Trump Administration Considers Adding Nigeria, Eritrea, Tanzania To Travel Ban
By Parker Diakite
Three years after issuing a controversial ban on seven Muslim-majority countries, the Trump administration is planning to expand the ban to four additional African countries, including Nigeria, Sudan, Tanzania, and Eritrea.
Trump confirmed that he is trying to add additional nations to the travel ban during an interview with The Wall Street Journal but declined to list the countries.
A draft being considered by the Trump administration would place immigration restrictions on seven countries in total but wouldn’t necessarily completely ban all citizens of those nations from entering the United States.
For instance, the restrictions could apply only to certain government officials or issue shorter-term visas.
While officials from the White House have not confirmed which countries would be a part of that ban, there is some speculation on at least two of the countries.
Nigeria has been faced with scrutiny from the current administration as the country accounts for the third-highest number of US visa overstays. As a result, the Trump administration has become tougher on Africa’s largest economy.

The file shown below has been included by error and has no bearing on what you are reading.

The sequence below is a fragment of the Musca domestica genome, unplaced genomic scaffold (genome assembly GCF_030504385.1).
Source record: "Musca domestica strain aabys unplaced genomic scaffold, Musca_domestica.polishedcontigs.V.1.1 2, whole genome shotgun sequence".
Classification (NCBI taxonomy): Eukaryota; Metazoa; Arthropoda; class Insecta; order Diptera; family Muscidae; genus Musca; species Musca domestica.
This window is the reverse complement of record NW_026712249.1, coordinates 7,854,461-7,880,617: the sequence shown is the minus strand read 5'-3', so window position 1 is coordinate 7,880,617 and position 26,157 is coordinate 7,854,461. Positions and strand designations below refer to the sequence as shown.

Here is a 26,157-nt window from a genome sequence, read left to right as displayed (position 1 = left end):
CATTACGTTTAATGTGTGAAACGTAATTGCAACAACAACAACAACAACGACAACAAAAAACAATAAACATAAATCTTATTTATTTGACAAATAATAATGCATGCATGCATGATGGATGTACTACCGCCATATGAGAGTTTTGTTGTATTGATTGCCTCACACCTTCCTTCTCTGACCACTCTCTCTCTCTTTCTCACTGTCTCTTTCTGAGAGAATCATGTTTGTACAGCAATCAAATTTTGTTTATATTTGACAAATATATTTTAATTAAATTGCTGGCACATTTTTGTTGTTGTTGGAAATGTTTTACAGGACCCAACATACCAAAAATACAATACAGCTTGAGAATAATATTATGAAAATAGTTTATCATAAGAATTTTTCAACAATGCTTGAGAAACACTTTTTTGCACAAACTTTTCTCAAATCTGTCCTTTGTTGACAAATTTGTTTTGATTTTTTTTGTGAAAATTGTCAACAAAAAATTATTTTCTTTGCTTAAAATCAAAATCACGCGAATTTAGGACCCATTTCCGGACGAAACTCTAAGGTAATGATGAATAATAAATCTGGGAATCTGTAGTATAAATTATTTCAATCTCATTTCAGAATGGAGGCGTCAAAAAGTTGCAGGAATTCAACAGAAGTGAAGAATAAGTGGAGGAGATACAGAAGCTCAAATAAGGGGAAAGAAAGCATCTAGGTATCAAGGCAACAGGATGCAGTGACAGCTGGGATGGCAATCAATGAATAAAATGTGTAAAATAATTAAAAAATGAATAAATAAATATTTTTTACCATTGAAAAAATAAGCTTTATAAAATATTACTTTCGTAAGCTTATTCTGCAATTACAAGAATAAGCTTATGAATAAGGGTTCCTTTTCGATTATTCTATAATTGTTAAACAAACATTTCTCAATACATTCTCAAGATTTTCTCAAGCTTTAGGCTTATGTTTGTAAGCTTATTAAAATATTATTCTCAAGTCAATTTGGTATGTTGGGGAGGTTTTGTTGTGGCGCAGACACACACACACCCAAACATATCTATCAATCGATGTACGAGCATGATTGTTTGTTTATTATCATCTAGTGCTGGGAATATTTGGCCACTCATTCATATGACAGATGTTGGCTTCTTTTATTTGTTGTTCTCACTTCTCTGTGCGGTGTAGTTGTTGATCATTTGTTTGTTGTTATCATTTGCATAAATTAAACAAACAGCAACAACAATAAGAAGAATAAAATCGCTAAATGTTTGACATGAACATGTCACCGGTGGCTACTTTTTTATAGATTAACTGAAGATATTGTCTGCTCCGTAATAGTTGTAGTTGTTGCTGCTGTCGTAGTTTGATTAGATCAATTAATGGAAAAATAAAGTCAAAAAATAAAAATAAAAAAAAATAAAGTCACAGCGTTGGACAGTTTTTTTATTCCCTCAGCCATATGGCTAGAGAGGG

After suspending its visa interview waiver indefinitely for Nigerian applicants (the waiver allowed frequent travelers to renew their visa without going through in-person interviews each time), the US also raised visa fees by including additional “reciprocity fees” ranging from $80 to $303, as reported in Quartz.
Sudan was one of the Muslim-majority countries initially named in the controversial Jan. 2017 travel ban but was eventually removed following legal disputes in federal court.
The White House Responds
White House spokesman, Hogan Gidley, declined to confirm any details about plans to expand the travel ban but defended the original order in a statement to Politico:
“The travel ban has been profoundly successful in protecting our country and raising the security baseline around the world,” he said. “While there are no new announcements at this time, common sense and national security both dictate that if a country wants to fully participate in U.S. immigration programs, they should also comply with all security and counter-terrorism measures — because we do not want to import terrorism or any other national security threat into the United States.”